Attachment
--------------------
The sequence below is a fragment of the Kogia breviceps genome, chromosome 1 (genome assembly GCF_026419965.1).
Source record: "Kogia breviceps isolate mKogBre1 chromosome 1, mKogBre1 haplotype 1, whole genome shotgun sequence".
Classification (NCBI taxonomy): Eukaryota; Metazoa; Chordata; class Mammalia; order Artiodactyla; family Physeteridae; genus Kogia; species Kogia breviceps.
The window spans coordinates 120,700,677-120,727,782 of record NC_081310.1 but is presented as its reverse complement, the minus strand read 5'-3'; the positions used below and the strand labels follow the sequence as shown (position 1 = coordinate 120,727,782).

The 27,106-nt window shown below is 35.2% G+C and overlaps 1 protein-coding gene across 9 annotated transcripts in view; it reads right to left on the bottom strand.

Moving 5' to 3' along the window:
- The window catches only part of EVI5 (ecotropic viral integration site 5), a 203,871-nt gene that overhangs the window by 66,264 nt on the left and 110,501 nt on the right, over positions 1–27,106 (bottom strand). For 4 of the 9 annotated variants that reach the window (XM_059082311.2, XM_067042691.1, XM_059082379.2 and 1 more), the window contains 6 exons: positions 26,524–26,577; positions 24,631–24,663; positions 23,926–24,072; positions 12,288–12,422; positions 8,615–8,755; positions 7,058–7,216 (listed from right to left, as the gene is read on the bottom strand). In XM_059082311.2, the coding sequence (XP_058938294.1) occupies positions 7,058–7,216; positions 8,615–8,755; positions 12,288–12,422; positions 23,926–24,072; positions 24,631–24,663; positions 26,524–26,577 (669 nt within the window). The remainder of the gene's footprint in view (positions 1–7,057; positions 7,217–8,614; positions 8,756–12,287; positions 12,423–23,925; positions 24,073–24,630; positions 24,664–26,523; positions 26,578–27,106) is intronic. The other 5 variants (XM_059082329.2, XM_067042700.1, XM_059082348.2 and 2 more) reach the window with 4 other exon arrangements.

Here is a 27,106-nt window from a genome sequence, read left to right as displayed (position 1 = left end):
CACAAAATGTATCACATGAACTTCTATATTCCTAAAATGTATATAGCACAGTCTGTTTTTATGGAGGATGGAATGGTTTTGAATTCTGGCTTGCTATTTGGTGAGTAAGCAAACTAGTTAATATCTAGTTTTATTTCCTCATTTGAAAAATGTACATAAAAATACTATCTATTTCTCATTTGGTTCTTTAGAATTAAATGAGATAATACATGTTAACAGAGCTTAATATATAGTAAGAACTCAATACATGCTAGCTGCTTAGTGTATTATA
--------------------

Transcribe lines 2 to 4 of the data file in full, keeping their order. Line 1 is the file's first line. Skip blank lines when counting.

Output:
Source record: "Kogia breviceps isolate mKogBre1 chromosome 1, mKogBre1 haplotype 1, whole genome shotgun sequence".
Classification (NCBI taxonomy): Eukaryota; Metazoa; Chordata; class Mammalia; order Artiodactyla; family Physeteridae; genus Kogia; species Kogia breviceps.
The window spans coordinates 120,700,677-120,727,782 of record NC_081310.1 but is presented as its reverse complement, the minus strand read 5'-3'; the positions used below and the strand labels follow the sequence as shown (position 1 = coordinate 120,727,782).